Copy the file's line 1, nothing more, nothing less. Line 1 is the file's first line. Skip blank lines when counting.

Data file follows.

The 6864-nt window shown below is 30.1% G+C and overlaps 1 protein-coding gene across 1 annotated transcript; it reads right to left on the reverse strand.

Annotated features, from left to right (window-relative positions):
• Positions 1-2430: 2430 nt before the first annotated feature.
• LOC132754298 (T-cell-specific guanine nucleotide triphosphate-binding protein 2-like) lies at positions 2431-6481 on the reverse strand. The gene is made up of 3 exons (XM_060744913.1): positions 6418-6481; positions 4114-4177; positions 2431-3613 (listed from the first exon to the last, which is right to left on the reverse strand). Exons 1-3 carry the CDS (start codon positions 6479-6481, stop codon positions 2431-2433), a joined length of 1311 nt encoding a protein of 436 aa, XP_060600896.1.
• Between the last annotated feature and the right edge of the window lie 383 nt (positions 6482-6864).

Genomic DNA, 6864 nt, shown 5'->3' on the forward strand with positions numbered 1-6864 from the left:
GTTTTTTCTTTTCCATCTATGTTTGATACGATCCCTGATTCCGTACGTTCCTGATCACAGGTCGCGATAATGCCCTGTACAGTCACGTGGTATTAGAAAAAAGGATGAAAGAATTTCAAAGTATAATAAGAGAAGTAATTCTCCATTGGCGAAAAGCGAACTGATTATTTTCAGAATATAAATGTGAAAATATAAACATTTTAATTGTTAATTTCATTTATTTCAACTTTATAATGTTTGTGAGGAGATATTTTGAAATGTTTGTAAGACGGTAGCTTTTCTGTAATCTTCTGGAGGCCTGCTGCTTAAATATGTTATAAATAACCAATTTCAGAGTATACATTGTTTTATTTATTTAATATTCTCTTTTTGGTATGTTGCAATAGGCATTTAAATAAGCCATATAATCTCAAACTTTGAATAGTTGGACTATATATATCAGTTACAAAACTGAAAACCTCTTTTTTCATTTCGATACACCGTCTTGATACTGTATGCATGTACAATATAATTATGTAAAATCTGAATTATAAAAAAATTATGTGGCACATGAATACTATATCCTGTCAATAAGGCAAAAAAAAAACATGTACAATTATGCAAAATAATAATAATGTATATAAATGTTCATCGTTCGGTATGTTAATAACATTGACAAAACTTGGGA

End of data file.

The 6864-nt window shown below is 30.1% G+C and overlaps 1 protein-coding gene across 1 annotated transcript; it reads right to left on the reverse strand.